Lack of Pronouns in Japanese

Abroad in Japan dropped this video just the other day. Chris, the YouTuber, focuses on why Google Translate tends to fail by using Google Maps reviews.

It shows a lot of great examples of how the topic is usually assumed or not repeated in Japanese. He does some quick breakdown as well. I think this is a good example resource especially for beginners and intermediate learners.

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Heh. I actually just watched that one.

The other one that Google Translate trips over, which he kinda passed within shouting range of but didn’t really mention, is that Google Translate is really bad at long strings of kana. It doesn’t know how to parse it.

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That makes a lot of sense. Especially if there are dropped particles or it’s just a long word.

I had a Japanese person once reply to me online in the katakana version of their normal Japanese. Another Japanese person pointed out to them that katakana is not automatically English :sweat_smile:

edit: what a typo

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Hell, I struggle parsing long strings of only kana. Kanji exist for a reason: helping me figure out where words start and end.

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:eyes: I’ll give it a watch.

Edit: Nope, I still don’t like that guy.

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And kana exists so that we can tell Chinese and Japanese apart.

I like this way of justifying things. :upside_down_face:

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It’s an ok 5-minute video that was made 15 minutes instead.

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love his channel :smiley:

I was just wondering about this yesterday. I was reading a short character profile and it started with a string of N1 kanji so I threw it in google translate. Google ended up using female pronouns in the first sentence then switched to male for the second one :thinking: and when I took the character’s name out of that first sentence google corrected those first few pronouns to male. But then when I took out the period at the end Google omitted pronouns completely.
So I’m assuming because it was just a fragment of a sentence google translated it more accurately (in a vague, pronoun-less way similar to Japanese), but once I put the period back google translate tried to turn it into a grammatically correct sentence so it added pronouns according to the context

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Yeah, he gets a bit ranty when it comes to bad translations into English.

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Less ranty and more, let me show the same review 3 times before actually addressing the issues in it.

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All the advice on communicating things I’ve seen says “tell them 3 times because they’re stupid” so it’s probably warranted :stuck_out_tongue_closed_eyes:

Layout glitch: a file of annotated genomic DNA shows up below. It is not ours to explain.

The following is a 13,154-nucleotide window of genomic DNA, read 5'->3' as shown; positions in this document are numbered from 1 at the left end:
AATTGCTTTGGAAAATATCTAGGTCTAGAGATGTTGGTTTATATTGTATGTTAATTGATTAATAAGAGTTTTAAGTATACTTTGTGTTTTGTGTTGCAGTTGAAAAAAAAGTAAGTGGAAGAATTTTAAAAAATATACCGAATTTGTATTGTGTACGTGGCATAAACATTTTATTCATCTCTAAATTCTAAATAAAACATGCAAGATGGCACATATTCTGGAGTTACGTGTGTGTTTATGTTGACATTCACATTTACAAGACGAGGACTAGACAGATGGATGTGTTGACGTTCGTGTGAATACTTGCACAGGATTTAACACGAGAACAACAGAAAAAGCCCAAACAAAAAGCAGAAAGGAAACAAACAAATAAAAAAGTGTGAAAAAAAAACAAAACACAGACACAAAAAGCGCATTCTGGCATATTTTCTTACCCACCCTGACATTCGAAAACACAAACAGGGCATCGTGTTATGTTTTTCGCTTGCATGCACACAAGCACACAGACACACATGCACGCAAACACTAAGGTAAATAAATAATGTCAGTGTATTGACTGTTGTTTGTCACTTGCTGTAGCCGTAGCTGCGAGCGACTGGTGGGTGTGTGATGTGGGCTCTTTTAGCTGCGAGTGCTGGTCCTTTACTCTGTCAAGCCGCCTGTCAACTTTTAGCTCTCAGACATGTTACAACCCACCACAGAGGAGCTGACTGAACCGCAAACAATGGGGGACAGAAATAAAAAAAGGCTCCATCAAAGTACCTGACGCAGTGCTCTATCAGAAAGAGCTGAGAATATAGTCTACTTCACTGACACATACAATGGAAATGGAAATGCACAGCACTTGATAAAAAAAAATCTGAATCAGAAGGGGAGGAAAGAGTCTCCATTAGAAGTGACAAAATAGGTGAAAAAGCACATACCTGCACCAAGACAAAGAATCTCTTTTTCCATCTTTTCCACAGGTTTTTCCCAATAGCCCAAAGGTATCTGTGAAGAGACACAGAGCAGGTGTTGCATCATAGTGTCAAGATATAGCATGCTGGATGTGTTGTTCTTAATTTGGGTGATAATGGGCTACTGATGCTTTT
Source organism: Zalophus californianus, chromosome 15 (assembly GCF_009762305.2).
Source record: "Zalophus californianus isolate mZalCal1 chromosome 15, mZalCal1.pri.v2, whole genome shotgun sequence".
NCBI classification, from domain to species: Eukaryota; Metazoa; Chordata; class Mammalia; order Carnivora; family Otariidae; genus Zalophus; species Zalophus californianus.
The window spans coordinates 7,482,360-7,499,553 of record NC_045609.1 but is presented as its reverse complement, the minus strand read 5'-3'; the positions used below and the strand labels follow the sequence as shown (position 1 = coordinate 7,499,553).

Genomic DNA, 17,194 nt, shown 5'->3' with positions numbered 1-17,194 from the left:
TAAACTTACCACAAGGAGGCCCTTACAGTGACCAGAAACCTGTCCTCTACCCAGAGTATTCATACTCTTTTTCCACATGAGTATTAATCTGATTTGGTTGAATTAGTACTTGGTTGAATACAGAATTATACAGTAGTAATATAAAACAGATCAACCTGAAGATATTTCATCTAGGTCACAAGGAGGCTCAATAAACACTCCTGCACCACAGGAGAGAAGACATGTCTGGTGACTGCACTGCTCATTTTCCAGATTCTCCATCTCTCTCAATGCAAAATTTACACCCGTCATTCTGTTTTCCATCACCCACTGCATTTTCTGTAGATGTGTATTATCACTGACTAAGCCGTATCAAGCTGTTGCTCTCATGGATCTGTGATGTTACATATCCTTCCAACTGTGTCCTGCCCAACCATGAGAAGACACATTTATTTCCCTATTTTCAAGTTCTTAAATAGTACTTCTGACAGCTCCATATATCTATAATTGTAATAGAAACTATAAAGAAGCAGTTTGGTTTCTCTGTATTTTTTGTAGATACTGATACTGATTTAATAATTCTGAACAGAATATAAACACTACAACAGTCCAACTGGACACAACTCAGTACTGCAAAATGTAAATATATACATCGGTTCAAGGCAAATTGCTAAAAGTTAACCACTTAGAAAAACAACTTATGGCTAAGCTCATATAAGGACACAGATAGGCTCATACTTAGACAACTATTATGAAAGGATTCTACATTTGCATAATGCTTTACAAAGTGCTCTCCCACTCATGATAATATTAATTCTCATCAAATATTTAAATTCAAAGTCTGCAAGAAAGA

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I don’t know if you’re being serious. :eyes:

I guess I agree to some degree, but no one wants to watch a guy who thinks his audience is stupid.

At least no one who comes to that realization.

(I didn’t like him in the first place for some reason. Also don’t wanna derail the thread.)

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I wasn’t quite being serious, but they do say “tell them what you’re going to tell them, tell them, then tell them what you just told them” and it’s solid advice.

He’s got quite a cynical brit sense of humour… not for everyone I guess.

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Google translate is quite bad I would suggest to use something like this instead.

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I think many of the male Japan vloggers are a little full of themselves, personally. I don’t think they are bad people, I just prefer cuter more earnest people.

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I’m gotten into Miku recently:

She does a similar video. I haven’t watched it yet but she is a great teacher… and is actually trying to teach you, so I imagine that it is a little more informative then Abroad in Japan. But I think Abroad in Japan’s Japanese guy is cute… so… I enjoyed the video.

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There’s definitely a tendency with a lot of these videos (specifically those made by non-native speakers) to exoticize Japanese and treat most of its characteristics as incredibly difficult to wrap your head around when something like the lack of pronouns really isn’t that shocking of a concept.

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Spanish does it, nbd.

But in Spanish the verbs themselves contain information about which person is meant, right?

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You make an excellent point. Japanese verbs don’t inflect for person, which is a blessing when you’re learning it, but not when you come across sentences out of context and have no idea how to fill in the gaps.